PSR-7 HTTP messages in the wild


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Nice presentation. Some very interesting stuff in it.
The having your code available on a repo is also a nice idea.

Some tips:
- Try to inform your viewers what they will learn and bring a bit more structure in your presentation.
- The editor color scheme wasn't always readable (color and contrast) and text was to small.
- Practice a few times
- I would love a practical example of how to implement such a virtual package in composer.

Over all a very interesting presentation!
PS: I would like to give you 3 and a half thumbs but thats not possible, sorry ;)

Very interesting presentation!

Maybe add some short explanation about what PSR-7 actually is about in the beginning, and change the colorscheme of your IDE for the code demos (grey on black is not that easy to read).

- You seemed very enthusiastic about the subject and had extensive knowledge on it, and yet you were able to explain everything in an easy to understand way without alienating people with less experience on the subject. (Eg. explaining immutable objects, translating certain technical terms into easier to understand examples, ...)

- I already knew about PSR-7 and Guzzle 6, but was happy that you included php-http/adapter because I was actually looking for a loosely-coupled way to depend on an HTTP Client in an SDK I'm working on, but didn't know about php-http/adapter yet.

- Learning about virtual packages was informative as well, but maybe you focused a bit too much on what a virtual package is and isn't when the presentation got closer to the end. Explaining it once was sufficient, but repeating that composer can't install virtual packages every time it came up was not necessary IMHO.

- As mentioned in other comment(s) a little bit more practice could help improve the presentation, but I think overall you can improvise very well when things do not go as planned and you seem to be able to keep the audience engaged at all times. So it's not that big of a issue in my opinion. Maybe keep some presentation notes nearby so you have some reminders to fall back on when really necessary (for example the location of the script to start the debug bar server).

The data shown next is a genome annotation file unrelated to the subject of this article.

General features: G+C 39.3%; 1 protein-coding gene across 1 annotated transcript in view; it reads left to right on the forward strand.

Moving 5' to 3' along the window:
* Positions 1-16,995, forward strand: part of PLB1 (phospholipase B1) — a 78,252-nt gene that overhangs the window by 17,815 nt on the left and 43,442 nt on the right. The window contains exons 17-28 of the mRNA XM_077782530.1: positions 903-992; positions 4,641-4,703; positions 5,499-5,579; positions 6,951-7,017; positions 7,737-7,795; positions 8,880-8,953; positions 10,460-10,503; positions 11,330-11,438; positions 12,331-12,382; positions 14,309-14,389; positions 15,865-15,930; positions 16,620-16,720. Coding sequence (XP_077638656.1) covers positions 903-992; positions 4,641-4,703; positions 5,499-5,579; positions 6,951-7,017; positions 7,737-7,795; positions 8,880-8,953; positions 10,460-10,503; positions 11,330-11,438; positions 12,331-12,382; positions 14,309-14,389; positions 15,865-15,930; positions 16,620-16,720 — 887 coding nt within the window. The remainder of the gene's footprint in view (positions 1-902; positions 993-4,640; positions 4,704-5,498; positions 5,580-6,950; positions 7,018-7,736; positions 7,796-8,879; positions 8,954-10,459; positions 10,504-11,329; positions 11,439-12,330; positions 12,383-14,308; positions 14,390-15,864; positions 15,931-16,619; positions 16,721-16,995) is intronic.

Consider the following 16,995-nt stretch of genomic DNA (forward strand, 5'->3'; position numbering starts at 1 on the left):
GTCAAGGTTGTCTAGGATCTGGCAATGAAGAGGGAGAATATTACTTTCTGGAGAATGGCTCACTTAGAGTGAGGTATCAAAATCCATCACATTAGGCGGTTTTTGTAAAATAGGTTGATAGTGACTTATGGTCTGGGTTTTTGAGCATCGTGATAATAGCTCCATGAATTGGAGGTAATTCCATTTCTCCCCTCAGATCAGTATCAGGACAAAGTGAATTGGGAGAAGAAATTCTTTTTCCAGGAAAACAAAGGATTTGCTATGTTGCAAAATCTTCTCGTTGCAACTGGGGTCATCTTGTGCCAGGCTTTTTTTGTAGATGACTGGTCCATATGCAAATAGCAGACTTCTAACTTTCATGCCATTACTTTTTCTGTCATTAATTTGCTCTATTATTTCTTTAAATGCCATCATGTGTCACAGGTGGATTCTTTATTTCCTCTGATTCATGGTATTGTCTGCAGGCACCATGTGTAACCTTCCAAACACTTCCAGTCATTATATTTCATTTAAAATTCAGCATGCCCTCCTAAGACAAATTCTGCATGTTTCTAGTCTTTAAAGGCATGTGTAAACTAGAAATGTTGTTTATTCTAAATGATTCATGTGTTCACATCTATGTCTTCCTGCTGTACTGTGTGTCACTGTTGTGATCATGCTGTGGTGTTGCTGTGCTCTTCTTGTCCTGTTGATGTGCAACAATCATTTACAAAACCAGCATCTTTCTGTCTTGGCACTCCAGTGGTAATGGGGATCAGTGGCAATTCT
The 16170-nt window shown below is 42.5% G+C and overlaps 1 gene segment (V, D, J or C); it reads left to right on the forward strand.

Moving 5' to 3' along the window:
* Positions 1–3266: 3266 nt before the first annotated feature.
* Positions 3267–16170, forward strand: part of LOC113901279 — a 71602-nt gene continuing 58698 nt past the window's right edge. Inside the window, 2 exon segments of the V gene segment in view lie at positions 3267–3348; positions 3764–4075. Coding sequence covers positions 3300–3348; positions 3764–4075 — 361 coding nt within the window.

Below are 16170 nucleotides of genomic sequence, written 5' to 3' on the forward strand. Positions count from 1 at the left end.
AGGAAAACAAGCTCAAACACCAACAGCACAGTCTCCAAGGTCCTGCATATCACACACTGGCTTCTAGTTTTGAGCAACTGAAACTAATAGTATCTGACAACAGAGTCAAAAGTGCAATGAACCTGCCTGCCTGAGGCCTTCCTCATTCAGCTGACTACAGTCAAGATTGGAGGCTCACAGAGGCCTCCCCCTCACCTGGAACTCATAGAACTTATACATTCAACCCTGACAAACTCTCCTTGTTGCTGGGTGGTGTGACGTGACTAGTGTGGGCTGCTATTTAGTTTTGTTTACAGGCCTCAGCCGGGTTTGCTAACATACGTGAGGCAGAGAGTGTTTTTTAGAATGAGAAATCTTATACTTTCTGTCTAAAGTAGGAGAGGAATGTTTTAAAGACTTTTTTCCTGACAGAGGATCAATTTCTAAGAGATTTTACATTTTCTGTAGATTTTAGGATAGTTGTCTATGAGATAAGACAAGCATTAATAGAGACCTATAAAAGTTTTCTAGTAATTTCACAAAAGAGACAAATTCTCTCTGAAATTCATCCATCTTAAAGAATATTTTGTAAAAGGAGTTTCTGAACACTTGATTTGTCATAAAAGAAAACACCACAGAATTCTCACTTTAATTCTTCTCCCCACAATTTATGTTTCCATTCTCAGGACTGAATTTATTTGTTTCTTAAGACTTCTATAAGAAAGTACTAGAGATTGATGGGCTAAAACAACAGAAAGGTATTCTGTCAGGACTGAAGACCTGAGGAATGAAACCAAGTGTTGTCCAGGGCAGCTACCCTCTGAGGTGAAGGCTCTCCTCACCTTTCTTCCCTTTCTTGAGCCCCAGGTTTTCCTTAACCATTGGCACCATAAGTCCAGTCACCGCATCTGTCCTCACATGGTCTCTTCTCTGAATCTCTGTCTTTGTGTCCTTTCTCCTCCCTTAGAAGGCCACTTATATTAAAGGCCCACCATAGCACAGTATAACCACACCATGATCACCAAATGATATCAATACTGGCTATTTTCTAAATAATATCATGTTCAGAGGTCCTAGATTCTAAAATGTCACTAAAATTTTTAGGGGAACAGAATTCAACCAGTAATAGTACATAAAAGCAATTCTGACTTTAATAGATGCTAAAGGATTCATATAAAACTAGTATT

- Agree about the editor color scheme mentioned in another comment. I was seated at the front row so everything was readable for me, except for docblocks (which I think you focused on once or twice).

- To me, the structure of the presentation was clear. (1) Interface specifications of Request & Response, (2) Guzzle implementation of those interfaces & how the Guzzle client works in version 6, (3) How to use a loosely-coupled HTTP client instead of depending on Guzzle directly. But maybe the sense of structure becomes clearer when you do a short summary of each "chapter" at the end, so it's clear you're closing one and moving on to a new one.

- Overall I really enjoyed the presentation, and was able to learn some things even though I already had some basic knowledge / experience on the subject. Keep up the good work!

Take aways for myself:

1: Take some more time up front to prepare
2: Before starting the first chapter: spend more time explaining what to expect.
3: Make sure to have a recap per chapter. I usually do this but I didn't this time.
4: Set the color scheme of my IDE to something more suitable for projection and adjust font size.

It was a great talk, and very informative! Learnt quite some stuff!
Things I'd personally would have liked to see or would have done differently:
- Before beginning the talk check how view-able everything is (design for the back of the room)
- Bring more structure, perhaps a different background image for every topic?
- The live demo's were awesome, but perhaps next time host every folder on a different port and have a tab for each demo open in advance, or have the github get responses locally in .json files in case wifi stops working?
- You repeated the part about composer and virtual packages, I'd love to see how composer reacts to virtual packages without implementation (Does it just complain, does it give a list of possible implementations, The part where you showed how to find the different kinds of implementations was super useful!)
- Ask whether people are familiar with a subject before explaining it, like semver, if most people have good knowledge perhaps go more quickly over it?

What was awesome:
- Showing the requests in the timeline with Debugbar
- Live demos
- The presentation shows clearly why abstraction is good

Some nitpicking:
- "What else?" was slightly overused
- No need for the title of the topic and slide on every slide as it adds text you don't want your audience to focus on.

Anonymous at 22:21 on 19 Sep 2015